Become a Better Pacer with These Simple Games

Pacing is the art of getting to the finish line of a race in the least amount of time possible given the current state of your body (fitness and fatigue levels, etc.) and external conditions. Generally, this requires that you distribute your effort quite evenly throughout the race and that this evenly distributed effort leave you tired enough in the approach to the finish line that you are able to speed up a little but not much.

It has been my observation as a coach that most runners aren’t very good at pacing. Knowing a thing or two about the science of pacing, I am not surprised by the pervasiveness of this weakness. There is no test, calculator, or device that can tell a runner how to pace a race optimally. Pacing is and always will be a form of guessing based on subjective perceptions. Specifically, pacing entails using perception of effort, or your global sense of how hard you are working, to adjust your speed so that, at every moment throughout a race, you feel you are running at the highest speed you can sustain to the finish line. In other words, pacing is a skill that requires you to interpret a feeling (perception of effort) through the lens of external information (your conscious knowledge of how far away the finish line is) to make a prediction (whether you can sustain your current speed to the finish line) that could yield disastrous consequences if it is even slightly inaccurate. Not easy.

Try this Simple Pacing Games

Like all skills, though, pacing ability can be improved. As a coach, I try to help my athletes become better pacers by incorporating simple pacing games into their workouts. Each of these exercises offers an opportunity to practice linking perception of effort with external measures, which is the essence of the skill. Give them a try!

Human Autosplit

Turn on the autosplit function on your running watch so that you are notified when you’ve completed each mile (or kilometer) of a run and the time is captured. Throughout your low-intensity easy runs and long runs, when you hear your watch beep to signal a completed mile or kilometer, try to guess your split time to the exact second before you look at the display. If you do this consistently, making it a habitual component of every low-intensity run, you’ll get really good at it.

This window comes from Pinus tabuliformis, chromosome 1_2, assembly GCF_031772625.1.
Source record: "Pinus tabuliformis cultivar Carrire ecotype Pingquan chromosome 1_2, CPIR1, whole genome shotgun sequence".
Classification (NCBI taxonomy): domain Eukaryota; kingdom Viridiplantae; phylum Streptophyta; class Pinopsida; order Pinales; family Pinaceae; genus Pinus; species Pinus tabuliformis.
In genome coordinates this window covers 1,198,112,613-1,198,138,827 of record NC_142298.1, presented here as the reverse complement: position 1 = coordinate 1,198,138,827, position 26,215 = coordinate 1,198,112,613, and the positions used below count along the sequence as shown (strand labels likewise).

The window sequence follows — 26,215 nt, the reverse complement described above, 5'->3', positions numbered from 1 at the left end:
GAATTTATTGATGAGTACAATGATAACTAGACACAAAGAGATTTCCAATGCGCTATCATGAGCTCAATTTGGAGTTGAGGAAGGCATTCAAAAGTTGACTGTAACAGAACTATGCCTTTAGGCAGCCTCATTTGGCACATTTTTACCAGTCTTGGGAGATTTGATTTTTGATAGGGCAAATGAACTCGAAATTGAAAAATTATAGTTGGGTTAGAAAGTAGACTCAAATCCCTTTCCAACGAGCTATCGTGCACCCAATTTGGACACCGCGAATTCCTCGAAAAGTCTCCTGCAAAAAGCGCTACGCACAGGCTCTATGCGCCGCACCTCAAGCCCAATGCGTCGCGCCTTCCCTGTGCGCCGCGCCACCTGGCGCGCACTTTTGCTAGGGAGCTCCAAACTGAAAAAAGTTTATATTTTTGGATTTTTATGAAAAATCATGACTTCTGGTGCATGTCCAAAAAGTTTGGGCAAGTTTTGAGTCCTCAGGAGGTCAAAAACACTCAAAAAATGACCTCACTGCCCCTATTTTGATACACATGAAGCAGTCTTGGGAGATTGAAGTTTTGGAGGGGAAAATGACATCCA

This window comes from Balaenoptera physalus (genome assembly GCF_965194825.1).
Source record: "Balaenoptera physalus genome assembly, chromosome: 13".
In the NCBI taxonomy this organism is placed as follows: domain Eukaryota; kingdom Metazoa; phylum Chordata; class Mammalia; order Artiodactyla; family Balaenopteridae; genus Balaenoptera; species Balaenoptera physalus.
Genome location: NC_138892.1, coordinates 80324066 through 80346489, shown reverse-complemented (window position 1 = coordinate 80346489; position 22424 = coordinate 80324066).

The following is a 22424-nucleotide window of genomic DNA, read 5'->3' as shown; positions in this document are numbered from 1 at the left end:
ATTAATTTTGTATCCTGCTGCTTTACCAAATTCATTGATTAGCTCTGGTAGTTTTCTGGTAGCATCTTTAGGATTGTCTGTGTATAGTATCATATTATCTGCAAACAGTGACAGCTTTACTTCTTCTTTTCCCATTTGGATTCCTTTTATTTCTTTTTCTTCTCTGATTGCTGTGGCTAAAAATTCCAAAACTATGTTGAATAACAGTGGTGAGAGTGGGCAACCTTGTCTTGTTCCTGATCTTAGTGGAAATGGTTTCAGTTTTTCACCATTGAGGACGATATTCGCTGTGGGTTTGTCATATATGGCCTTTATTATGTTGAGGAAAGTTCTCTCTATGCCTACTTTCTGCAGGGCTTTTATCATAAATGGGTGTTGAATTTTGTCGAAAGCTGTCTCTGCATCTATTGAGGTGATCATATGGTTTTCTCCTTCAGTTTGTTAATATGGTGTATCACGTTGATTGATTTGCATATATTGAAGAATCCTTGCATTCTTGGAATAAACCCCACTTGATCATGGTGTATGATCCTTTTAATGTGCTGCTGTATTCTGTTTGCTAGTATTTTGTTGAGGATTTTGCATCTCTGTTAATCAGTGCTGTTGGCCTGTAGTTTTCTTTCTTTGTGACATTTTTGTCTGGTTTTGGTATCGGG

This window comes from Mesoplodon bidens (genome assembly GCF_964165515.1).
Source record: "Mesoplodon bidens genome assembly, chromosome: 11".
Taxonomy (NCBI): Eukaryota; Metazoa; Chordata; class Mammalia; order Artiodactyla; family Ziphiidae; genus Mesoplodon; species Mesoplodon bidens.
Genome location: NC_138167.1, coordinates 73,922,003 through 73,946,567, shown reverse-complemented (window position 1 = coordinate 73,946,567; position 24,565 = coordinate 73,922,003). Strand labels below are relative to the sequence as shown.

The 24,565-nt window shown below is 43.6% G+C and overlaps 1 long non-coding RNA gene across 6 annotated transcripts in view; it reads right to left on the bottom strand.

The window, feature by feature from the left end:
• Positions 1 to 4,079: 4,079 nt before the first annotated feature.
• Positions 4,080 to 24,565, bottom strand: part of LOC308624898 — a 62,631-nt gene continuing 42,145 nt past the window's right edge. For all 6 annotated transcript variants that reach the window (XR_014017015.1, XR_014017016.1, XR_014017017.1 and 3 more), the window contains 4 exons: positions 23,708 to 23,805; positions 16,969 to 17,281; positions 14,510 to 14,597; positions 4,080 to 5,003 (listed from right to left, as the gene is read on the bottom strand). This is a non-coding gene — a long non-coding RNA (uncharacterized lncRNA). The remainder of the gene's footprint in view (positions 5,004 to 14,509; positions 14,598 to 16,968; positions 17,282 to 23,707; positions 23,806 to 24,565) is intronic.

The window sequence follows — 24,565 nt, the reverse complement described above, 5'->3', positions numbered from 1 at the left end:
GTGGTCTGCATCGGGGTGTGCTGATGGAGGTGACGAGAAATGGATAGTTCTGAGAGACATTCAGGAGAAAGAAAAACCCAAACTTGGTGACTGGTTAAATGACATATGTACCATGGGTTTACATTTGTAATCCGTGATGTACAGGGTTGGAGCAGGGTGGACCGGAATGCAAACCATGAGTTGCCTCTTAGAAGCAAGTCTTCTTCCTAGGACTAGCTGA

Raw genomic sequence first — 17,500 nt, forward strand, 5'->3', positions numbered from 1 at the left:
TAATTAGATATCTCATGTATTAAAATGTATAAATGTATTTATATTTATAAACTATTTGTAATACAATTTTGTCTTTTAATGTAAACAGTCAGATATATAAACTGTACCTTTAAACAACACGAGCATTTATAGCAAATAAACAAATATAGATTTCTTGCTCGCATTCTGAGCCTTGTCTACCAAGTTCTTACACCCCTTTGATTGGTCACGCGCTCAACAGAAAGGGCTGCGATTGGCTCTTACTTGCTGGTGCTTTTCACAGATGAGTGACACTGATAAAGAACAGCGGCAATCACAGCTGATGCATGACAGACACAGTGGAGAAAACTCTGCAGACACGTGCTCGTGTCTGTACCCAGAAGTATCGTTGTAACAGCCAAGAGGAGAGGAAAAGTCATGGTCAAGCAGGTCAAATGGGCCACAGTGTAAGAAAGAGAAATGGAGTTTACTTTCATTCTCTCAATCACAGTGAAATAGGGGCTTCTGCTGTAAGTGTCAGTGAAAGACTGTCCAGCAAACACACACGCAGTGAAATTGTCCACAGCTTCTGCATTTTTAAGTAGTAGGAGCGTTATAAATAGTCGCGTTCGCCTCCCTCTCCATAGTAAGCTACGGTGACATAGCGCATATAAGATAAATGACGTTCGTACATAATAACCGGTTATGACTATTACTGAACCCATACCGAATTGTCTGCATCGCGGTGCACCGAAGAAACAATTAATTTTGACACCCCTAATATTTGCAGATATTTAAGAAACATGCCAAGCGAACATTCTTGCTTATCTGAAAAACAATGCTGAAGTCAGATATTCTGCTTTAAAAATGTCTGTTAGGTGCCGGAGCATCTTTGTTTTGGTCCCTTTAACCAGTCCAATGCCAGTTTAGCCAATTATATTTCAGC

Metronomic Repeats

In workouts that feature intervals or repeats of a uniform distance, try to run precisely the same time (down to the tenth of a second in shorter intervals) in all of them. For example, suppose your workout comprises 6 x 1 mile at 10K race pace with 1:00 rests between repeats. If you happen to run the first mile in 6:22, do your best to run each subsequent mile in 6:22 also. Obviously, to get the desired training effect from such a workout, it’s enough to just be in the right ballpark with your interval times. But by raising your standard of consistency, you will get a second benefit from the workout, which is improved pacing ability.

Thin-Sliced Cutdowns

Cutdown intervals are intervals of a uniform distance or duration in which you try to run each one a little faster than the one before. Cutdown interval workouts that feature a large number of intervals offer an excellent opportunity to refine your control of effort.

One such workout, which I learned from HOKA One One Northern Arizona Elite coach Ben Rosario, consists of 10 x 1:00 uphill, where you are required to cover more distance in each rep than you did in the one before, finishing with an all-out effort. Obviously, you could cheat by walking the first rep, then speed-walking the second, and so forth. But the idea is to do the first rep at an honest effort that leaves just enough room to increase your effort nine notches more through the remainder of the session.

When I do this workout, I carry an extra pair of socks. At the instant I complete the first 1:00 hill repetition, I toss down a sock as a marker. In the next rep, I toss down the second sock, hoping to get about 10 feet beyond the first sock when a minute is up. Then I pick up the first sock while jogging back down the hill to my starting point, and so on.

Research suggests that all runners get better at pacing automatically through the process of accumulating training and racing experience. Indeed, there is no substitute for experience when it comes to mastering the skill of pacing. However, you will improve more quickly if your consciously and routinely practice your pacing through games like those I just described than you will if you just train without ever really thinking about pacing.